Educational Savings Accounts: The “Smartphones” of Parental Choice

CascadeNewLogoBy Kathryn Hickok

Yesterday the Senate Interim Education Committee of the Oregon Legislature held an informational hearing on Educational Savings Accounts, or ESAs. The focus of the hearing was the recently passed ESA legislation from Nevada, which will make 93% of Nevada students eligible for ESAs in 2016 and all students eligible by 2027 (at the latest).

Educational Saving Accounts allow public school students to take money the state would spend on them and put it on a restricted use debit card. Parents can spend this money on a wide variety of approved educational options, such as private school, individual tutoring, and distance learning. Any money not used is rolled over for parents to spend in the future.

State Senator Scott Hammond of Nevada, an architect of the Nevada law, addressed the Committee via speakerphone. During his introduction of Sen. Hammond, Steve Buckstein of Cascade Policy Institute referred to earlier school-choice ideas such as tax credits and vouchers as “the rotary-dial telephones of the school choice movement.” He encouraged the Oregon Legislature to consider legislation modeled on the Nevada law—which to continue the analogy is like a smartphone with unlimited apps.

The hearing set the stage for Oregon ESA legislation to be introduced in a future session. ESAs would give families who can’t afford to pay taxes for the public school system, plus tuition for private options, real opportunities to meet their kids’ individual needs, learning styles, and interests.

Kathryn Hickok is Publications Director and Director of the Children’s Scholarship Fund-Portland program at Cascade Policy Institute. CSF-Portland is a partner program of the New York-based Children’s Scholarship Fund.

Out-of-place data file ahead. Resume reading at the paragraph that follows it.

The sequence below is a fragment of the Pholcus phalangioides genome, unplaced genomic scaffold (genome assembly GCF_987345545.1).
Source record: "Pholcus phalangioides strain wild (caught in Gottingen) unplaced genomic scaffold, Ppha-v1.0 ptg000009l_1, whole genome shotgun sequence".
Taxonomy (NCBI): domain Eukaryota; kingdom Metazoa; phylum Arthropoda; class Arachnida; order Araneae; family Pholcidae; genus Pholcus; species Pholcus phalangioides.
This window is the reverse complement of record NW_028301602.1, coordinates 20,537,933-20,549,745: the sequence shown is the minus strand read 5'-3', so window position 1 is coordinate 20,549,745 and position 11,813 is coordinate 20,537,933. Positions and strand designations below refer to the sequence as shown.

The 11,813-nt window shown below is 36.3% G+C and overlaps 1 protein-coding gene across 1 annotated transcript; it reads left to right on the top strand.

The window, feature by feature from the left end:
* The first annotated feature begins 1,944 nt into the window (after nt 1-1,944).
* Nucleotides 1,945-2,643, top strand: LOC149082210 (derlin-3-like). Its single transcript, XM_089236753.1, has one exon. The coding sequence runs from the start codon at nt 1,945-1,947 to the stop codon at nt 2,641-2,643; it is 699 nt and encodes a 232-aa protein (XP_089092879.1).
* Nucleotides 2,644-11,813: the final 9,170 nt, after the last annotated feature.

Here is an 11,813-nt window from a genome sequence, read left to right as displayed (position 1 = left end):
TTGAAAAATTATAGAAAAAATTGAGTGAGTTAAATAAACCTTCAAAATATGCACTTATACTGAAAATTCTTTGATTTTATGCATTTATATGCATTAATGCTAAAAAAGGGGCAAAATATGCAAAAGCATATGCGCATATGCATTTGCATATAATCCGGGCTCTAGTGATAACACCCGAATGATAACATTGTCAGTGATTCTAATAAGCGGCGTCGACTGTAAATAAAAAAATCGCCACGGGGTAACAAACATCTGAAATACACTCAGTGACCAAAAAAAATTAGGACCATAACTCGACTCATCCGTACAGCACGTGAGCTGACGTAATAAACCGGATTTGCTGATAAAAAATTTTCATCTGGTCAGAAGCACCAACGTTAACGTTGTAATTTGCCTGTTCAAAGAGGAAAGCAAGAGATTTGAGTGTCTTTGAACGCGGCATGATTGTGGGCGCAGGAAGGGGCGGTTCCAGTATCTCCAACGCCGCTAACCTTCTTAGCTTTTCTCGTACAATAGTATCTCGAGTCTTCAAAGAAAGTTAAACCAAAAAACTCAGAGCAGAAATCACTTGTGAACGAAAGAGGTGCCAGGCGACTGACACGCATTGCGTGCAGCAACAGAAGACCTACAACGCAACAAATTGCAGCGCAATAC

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Posted by at 10:00 | Posted in Education, Oregon Government, Oregon Senate, State Government | Tagged , , | 6 Comments |Email This Post Email This Post |Print This Post Print This Post
  • Bob Clark

    Would be nice. Kind of like using the old camel nose under the tent technique (a little flower popping up out of the brick and mortar legacy public school monopoly concrete); only this time we are the beneficiaries of the old camel nose under the tent event.

  • thevillageidiot

    you mean the state will give debit cards for education to the tune of greater than $10,000 per student and use it for what ever education they choose? and roll over the unused amount to be used for say higher education? This really sounds too good to be true. by state I assume this does not include the property tax portion that goes to the school or bonds that come out of property taxes. This smacks of shutting down public schools. Well maybe not quit that far. this means I can educate my childe at home on line to something like the Ron Paul Curriculum and for 500 per year educate my child and save the rest for higher education. pinch me. So how much in Nevada did the state portion amount to? and why 100% eligible from the start?
    sounds too good to be true ,actually getting my tax money back from the state to spend it more prudently.

    • In Nevada the ESA annual amount for most students is 90% of the approximately $5,700 the legislature allocates now to public school districts per child, or $5,100. All students who have been in public schools for 100 days are eligible, with new students entering the system being eligible as the years go by, so in about 13 years all K-12 students will be eligible.

  • JoJo

    Advocates of this excellent plan should also point out that it is a huge benefit to the public school system as well. We hear constantly that overcrowding is a problem – this plan would help alleviate that condition without needing expensive new school buildings. Reducing enrollment can also improve the student/teacher ratio, again with little or no impetus to increase the public school budget. So teacher unions and school administrators should welcome the proposal.
    This would bring comfort to “the village idiot” below who appears to be worried about that, if s/he isn’t being sarcastic – always a danger on Internet comments.

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      • Discuss Nails It

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